A lot depends on what kind of board you build yourselves. If the board is relatively easy - valleys with the dwellings in the center and the caves and mountains on the outer edge - it's safer to explore alone. On the other hand, it's perfectly possible to build yourself a Realm that you have to cross over High Pass and discover the secret passage in Caverns to get away from the Inn. On these boards the Lost City with five red chits seems magnetically drawn to Caverns and even expert players won't survive without teaming up.

So many choices! So many ways to play! It's a great Realm out there. Explore your own strategies and have fun.

Andrew Gould:

Try the White Knight and the Pilgrim, although this combo works a lot better when you can Hire. Start both characters at the Chapel and Hire a knight of the Order each. Even better if you can buy the Morning Star for the White Knight. That's a combination that rocks. If you can afford to spend a week on Trade and Hire phases, the White Knight can get the Morning Star *and* a Knight hireling on a Boon. The Pilgrim takes the Exorcise spell to deal with the few monsters that the White Knight can't. Beware of the Bats. This combo will minimise the magic that you have to use - if you find the Altar, Shrine or Statue, Alert the Pilgrim's magic chit so that you cast your Exorcise spell before the demon's Power of the Pit attack.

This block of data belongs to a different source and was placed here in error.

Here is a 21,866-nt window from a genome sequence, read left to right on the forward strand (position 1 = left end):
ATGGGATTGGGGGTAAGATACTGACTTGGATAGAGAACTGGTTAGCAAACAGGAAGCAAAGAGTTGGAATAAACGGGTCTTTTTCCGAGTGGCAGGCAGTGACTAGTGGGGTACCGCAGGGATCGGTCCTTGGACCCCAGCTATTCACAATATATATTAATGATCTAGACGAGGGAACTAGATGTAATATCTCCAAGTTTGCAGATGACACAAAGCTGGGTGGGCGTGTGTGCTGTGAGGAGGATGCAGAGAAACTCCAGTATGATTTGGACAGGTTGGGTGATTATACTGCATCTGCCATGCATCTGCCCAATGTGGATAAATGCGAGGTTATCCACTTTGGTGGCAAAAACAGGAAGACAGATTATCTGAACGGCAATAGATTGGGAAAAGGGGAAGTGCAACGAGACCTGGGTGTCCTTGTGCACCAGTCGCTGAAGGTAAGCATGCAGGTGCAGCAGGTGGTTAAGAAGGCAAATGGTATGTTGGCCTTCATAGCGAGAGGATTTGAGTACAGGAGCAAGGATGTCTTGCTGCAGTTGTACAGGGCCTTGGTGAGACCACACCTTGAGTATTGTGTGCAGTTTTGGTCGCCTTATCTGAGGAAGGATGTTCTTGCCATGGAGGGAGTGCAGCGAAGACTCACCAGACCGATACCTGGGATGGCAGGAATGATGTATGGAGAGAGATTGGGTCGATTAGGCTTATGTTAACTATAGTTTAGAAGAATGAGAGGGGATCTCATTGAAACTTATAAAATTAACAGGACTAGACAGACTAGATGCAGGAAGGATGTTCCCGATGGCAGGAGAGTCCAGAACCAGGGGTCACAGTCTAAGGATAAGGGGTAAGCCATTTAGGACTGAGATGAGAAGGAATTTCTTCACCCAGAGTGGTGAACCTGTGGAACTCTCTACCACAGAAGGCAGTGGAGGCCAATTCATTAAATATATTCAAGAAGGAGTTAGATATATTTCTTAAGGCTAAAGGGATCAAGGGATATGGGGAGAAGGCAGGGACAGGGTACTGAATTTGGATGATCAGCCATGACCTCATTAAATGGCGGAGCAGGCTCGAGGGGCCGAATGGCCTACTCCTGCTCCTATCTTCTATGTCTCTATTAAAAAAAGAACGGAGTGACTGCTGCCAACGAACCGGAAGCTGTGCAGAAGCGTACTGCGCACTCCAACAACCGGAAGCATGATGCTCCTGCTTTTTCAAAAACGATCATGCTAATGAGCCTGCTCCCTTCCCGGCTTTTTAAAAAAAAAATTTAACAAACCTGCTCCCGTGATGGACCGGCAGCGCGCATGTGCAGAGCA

Alternatively, the Berserker and the Sorceror seem to work pretty well together. The Sorceror should take Fiery Blast and Lightning Bolt and have plenty of chits enchanted at the beginning of the game. Anything that the spell fails to take out can be killed by the Berserker.

A third choice - the Wizard and the Dwarf. Dwarf follows Wizard for mobility, and takes out the monsters. Wizard casts Fiery Blast and See Hidden Signs, Dwarf Ducks and smashes things with his axe.

Your "loner" should probably take the Elf or the Swordsman - possibly the Druid, although I'm a little skeptical about the common wisdom that the Druid should wander off on his own.